# 4.1. Regular Expressions¶

The Regular Expression (also known as RegEx or RE) is another way to define a language. They are used a lot, especially by programmers for defining simple search patterns. This adds another way to define languages along with the ones that we already know: Grammars, DFAs and NFAs. Or, we could just describe the language using an English description. Why do we need another one?

The problem with an English description (or any other language that people speak) is that it is too imprecise, and not something that we can easily implement. Using a DFA or NFA requires typically requires some sort of graphical editor, and this takes a bit of time to enter. We will see that regular expressions are easy to just type, and they tend to be relatively short descriptions for common languages that we want to represent. Of course, even a relatively small precise specification for a language can be hard to come up with (or to understand). But at least with a regular expression, it is usually quick and easy to type once you have it.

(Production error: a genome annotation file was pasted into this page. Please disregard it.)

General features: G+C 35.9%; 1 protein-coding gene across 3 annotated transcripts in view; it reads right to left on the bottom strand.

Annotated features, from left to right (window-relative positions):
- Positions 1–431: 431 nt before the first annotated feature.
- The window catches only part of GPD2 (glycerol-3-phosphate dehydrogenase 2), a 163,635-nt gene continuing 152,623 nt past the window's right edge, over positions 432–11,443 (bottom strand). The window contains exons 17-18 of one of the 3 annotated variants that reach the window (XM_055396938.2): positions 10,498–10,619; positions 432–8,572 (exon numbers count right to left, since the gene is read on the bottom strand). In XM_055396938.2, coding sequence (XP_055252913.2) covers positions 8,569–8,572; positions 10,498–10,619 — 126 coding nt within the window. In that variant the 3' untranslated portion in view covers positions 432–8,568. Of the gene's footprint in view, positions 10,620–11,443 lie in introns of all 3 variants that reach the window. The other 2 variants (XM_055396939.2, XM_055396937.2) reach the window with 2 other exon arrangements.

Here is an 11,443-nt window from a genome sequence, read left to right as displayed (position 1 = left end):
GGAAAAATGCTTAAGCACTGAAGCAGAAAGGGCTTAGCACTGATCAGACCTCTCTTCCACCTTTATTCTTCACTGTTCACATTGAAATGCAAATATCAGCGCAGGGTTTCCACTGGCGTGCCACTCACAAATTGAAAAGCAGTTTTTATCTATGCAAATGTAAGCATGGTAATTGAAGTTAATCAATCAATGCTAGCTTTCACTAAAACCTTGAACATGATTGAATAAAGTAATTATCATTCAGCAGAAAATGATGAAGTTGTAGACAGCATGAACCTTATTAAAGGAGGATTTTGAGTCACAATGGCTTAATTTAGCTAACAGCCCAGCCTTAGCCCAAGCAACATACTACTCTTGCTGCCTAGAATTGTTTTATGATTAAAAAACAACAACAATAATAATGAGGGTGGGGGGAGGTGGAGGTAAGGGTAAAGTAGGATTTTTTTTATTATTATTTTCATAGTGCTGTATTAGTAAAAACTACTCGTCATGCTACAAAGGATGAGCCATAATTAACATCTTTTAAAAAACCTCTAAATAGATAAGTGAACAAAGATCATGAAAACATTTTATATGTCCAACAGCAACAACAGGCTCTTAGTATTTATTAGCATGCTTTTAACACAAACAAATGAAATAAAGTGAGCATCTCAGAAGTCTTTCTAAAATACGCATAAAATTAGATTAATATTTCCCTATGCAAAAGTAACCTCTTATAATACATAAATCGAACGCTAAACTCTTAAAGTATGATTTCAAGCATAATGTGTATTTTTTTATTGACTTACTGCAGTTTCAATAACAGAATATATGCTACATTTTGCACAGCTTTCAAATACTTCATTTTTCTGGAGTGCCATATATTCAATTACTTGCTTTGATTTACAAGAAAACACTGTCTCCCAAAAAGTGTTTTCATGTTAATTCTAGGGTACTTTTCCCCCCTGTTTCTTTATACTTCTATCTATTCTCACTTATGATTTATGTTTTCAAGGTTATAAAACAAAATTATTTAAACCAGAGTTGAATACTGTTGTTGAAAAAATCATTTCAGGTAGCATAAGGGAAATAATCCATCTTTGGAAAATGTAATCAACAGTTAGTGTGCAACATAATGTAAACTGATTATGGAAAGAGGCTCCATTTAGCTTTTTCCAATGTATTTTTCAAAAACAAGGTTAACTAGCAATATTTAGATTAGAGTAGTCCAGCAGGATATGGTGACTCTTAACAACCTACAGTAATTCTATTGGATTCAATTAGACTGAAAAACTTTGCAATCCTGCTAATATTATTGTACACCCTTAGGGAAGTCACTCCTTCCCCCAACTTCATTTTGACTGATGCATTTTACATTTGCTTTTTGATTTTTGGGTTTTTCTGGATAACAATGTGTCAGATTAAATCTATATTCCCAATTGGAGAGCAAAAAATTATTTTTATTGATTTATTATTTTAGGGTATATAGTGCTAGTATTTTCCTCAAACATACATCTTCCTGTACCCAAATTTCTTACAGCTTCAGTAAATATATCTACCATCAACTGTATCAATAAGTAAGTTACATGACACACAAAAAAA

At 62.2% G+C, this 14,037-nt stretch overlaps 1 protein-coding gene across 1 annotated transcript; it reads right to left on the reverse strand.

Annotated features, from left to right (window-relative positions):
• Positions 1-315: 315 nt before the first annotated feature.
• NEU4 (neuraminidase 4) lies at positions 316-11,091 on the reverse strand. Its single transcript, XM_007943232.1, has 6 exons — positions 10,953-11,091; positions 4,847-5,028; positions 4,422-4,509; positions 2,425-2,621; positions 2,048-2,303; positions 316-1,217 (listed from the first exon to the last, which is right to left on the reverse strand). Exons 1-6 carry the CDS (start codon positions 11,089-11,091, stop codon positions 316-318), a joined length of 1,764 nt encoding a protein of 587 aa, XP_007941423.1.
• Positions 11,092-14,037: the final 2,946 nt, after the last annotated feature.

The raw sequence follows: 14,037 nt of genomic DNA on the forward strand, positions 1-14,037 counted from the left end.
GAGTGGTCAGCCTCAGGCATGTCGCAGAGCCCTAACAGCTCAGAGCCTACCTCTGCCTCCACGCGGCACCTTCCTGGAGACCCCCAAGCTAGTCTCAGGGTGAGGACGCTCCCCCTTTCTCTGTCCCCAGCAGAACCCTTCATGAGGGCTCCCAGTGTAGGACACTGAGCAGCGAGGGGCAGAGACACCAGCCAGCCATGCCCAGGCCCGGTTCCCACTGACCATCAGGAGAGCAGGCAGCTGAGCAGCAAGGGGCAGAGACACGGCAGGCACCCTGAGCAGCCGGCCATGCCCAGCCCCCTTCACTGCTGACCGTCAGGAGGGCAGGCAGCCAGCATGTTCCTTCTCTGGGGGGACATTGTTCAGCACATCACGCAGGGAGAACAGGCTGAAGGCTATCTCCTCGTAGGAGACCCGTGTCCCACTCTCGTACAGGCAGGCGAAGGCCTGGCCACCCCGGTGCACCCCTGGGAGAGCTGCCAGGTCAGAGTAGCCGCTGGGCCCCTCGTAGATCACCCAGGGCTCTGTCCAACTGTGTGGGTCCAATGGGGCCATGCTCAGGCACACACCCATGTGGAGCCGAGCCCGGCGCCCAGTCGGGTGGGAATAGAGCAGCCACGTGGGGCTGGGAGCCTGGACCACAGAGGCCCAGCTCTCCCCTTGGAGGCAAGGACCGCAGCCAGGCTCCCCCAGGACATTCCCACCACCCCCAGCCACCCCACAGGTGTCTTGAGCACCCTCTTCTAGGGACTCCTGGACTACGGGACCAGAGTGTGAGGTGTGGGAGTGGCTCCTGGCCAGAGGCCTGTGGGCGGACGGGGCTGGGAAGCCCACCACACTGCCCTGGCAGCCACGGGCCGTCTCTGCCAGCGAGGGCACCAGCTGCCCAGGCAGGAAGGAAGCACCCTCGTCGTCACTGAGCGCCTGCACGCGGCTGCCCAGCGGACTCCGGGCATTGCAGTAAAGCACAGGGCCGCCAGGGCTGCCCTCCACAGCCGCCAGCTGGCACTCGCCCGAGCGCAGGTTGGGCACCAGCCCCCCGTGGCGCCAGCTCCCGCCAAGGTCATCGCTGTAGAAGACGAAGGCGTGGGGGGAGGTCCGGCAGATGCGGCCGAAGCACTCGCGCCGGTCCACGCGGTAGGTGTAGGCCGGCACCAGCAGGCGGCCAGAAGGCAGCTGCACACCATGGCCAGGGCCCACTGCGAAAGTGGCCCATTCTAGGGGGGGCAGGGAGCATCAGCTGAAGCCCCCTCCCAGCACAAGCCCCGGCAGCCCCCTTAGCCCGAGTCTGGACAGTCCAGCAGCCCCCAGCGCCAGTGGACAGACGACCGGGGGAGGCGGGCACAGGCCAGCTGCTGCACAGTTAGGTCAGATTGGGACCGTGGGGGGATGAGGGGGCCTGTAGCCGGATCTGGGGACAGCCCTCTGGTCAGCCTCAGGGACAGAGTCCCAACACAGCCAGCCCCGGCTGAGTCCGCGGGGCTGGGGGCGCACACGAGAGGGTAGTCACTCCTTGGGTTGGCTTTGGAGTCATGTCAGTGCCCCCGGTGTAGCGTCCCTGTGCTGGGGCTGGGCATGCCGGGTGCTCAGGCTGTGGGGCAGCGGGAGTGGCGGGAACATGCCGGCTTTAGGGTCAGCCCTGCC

## 4.1.1. Definition and Examples of Regular Expressions¶

**Definition**for Regular Expressions (RE): Given \(\Sigma\),\(\lambda\), and \(a \in \Sigma\) are RE

If \(r\) and \(s\) are regular expressions, then

\(r + s\) is a RE

\(r s\) is a RE

\((r)\) is a RE

\(r^*\) is a RE

\(r\) is a RE if and only if it can be derived from (1) with a finite number of applications of (2).

## 4.1.2. Converting a Regular Expression to a NFA¶

**Summary:** We can convert any NFA to an equivalent NFA with a single
final state. This will be a useful first step.

**Summary:** We can convert any RE to an NFA.
So, all REs are associated with a regular language.